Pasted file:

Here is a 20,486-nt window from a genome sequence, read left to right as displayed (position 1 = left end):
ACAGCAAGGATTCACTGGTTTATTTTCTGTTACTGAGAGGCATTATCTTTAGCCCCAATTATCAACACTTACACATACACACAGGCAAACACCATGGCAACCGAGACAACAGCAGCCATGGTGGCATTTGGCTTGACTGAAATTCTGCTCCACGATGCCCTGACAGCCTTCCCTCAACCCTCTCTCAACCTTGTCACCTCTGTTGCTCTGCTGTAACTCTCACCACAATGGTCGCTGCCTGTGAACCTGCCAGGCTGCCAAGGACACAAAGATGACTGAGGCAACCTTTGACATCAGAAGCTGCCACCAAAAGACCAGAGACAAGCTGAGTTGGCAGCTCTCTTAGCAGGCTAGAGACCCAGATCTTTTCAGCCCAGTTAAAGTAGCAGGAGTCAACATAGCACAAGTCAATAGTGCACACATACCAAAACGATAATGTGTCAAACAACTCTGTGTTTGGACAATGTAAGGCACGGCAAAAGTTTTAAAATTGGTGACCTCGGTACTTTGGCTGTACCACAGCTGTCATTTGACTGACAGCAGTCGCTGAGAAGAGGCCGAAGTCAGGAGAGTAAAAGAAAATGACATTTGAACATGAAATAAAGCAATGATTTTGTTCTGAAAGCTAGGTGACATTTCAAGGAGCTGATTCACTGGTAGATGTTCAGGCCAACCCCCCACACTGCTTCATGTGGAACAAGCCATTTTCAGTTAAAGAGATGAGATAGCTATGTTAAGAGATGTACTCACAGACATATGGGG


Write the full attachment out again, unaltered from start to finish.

Here is a 20,486-nt window from a genome sequence, read left to right as displayed (position 1 = left end):
ACAGCAAGGATTCACTGGTTTATTTTCTGTTACTGAGAGGCATTATCTTTAGCCCCAATTATCAACACTTACACATACACACAGGCAAACACCATGGCAACCGAGACAACAGCAGCCATGGTGGCATTTGGCTTGACTGAAATTCTGCTCCACGATGCCCTGACAGCCTTCCCTCAACCCTCTCTCAACCTTGTCACCTCTGTTGCTCTGCTGTAACTCTCACCACAATGGTCGCTGCCTGTGAACCTGCCAGGCTGCCAAGGACACAAAGATGACTGAGGCAACCTTTGACATCAGAAGCTGCCACCAAAAGACCAGAGACAAGCTGAGTTGGCAGCTCTCTTAGCAGGCTAGAGACCCAGATCTTTTCAGCCCAGTTAAAGTAGCAGGAGTCAACATAGCACAAGTCAATAGTGCACACATACCAAAACGATAATGTGTCAAACAACTCTGTGTTTGGACAATGTAAGGCACGGCAAAAGTTTTAAAATTGGTGACCTCGGTACTTTGGCTGTACCACAGCTGTCATTTGACTGACAGCAGTCGCTGAGAAGAGGCCGAAGTCAGGAGAGTAAAAGAAAATGACATTTGAACATGAAATAAAGCAATGATTTTGTTCTGAAAGCTAGGTGACATTTCAAGGAGCTGATTCACTGGTAGATGTTCAGGCCAACCCCCCACACTGCTTCATGTGGAACAAGCCATTTTCAGTTAAAGAGATGAGATAGCTATGTTAAGAGATGTACTCACAGACATATGGGG